The FBI, the US Cybersecurity and Infrastructure Security Agency (CISA), and the Australian Cyber Security Centre (ACSC) are urging businesses to "strictly limit the use of Remote Desktop Protocol (RDP) and other remote desktop services" and thus minimize the threat coming from the BianLian ransomware group.
In a joint security advisory the law enforcement agencies said BianLian usually targets Windows systmes through RDP credentials, before deploying additional software to steal more credentials, or exfiltrate sensitive data and other important files.
Given that RPD is BianLian's usual point of entry, locking the door seems like a logical step forward.
Reducing the impact
The law enforcement agencies also said businesses should increase PowerShell logging, add time-based locks to accounts, as well as track domain controllers and active directories for suspicious new accounts and other shady activities.
"FBI, CISA, and ACSC encourage critical infrastructure organizations and small- and medium-sized organizations to implement the recommendations in the Mitigations section of this advisory to reduce the likelihood and impact of BianLian and other ransomware incidents," the advisory reads.
We last heard of BianLian in March 2023, when cybersecurity researchers Redacted spotted the group attempting to extort businesses for money - without encrypting their endpoints first.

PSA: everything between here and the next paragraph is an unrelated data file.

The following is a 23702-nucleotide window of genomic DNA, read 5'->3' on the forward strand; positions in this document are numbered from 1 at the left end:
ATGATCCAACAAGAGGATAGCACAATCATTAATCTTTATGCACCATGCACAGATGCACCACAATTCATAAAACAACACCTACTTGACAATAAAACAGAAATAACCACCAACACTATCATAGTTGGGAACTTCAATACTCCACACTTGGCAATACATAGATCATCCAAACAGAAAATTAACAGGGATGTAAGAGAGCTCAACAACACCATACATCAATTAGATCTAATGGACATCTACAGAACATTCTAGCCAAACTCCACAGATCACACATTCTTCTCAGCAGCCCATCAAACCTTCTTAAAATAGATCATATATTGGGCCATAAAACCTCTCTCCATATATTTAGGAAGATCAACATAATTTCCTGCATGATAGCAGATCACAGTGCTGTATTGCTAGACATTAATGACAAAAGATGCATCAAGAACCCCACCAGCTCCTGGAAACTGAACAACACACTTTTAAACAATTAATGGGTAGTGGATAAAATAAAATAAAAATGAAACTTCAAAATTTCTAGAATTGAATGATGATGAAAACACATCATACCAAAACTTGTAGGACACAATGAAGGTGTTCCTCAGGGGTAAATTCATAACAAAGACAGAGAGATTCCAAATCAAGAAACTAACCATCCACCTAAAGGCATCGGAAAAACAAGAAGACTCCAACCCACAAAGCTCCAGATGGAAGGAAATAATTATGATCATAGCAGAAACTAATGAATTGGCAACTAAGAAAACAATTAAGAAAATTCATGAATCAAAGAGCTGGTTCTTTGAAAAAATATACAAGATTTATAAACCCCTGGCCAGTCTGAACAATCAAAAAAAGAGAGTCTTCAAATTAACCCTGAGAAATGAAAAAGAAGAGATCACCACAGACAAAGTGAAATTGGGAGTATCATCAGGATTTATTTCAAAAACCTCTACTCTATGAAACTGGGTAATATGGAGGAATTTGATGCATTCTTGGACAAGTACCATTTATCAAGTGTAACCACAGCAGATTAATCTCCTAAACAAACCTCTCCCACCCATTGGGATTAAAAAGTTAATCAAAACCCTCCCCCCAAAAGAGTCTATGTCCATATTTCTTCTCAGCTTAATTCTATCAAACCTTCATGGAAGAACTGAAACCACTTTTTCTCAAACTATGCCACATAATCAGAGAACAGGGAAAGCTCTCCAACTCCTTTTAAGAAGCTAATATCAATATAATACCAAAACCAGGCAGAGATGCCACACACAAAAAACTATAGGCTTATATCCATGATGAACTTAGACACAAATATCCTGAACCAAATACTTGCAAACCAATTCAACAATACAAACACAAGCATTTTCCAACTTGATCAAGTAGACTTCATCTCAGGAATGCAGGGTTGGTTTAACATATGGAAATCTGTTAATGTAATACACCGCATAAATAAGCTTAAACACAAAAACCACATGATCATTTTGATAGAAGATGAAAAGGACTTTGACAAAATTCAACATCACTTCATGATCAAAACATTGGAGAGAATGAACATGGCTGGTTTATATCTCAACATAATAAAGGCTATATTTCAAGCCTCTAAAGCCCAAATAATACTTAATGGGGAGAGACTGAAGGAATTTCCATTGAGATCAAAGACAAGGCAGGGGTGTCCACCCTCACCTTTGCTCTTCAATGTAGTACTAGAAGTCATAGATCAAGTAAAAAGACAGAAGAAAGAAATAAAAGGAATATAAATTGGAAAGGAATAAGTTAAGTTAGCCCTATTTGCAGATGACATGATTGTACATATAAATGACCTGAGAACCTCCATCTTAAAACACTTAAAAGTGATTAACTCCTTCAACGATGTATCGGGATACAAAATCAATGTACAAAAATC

Researchers came up with two possible explanations as to why the threat actors ditched the encryptor, one being that the whole ordeal is too time-consuming, too costly, and redundant, and the other one being that the group never recovered from Avast’s decryptor which was released in January this year. In any case, should your business suffer a ransomware encryption, the FBI recommends not paying the ransom demand.
BianLian was first observed in June 2022, targeting businesses in the healthcare industry, as well as other critical infrastructure verticals.
In a report by The Register, it was said that BianLian is actually multiple ransomware groups growing in size and using newer programming languages, such as Go, or Rust.
- Here are the best malware removal tools right now
Via: The Register
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Sead is a seasoned freelance journalist based in Sarajevo, Bosnia and Herzegovina. He writes about IT (cloud, IoT, 5G, VPN) and cybersecurity (ransomware, data breaches, laws and regulations). In his career, spanning more than a decade, he’s written for numerous media outlets, including Al Jazeera Balkans. He’s also held several modules on content writing for Represent Communications.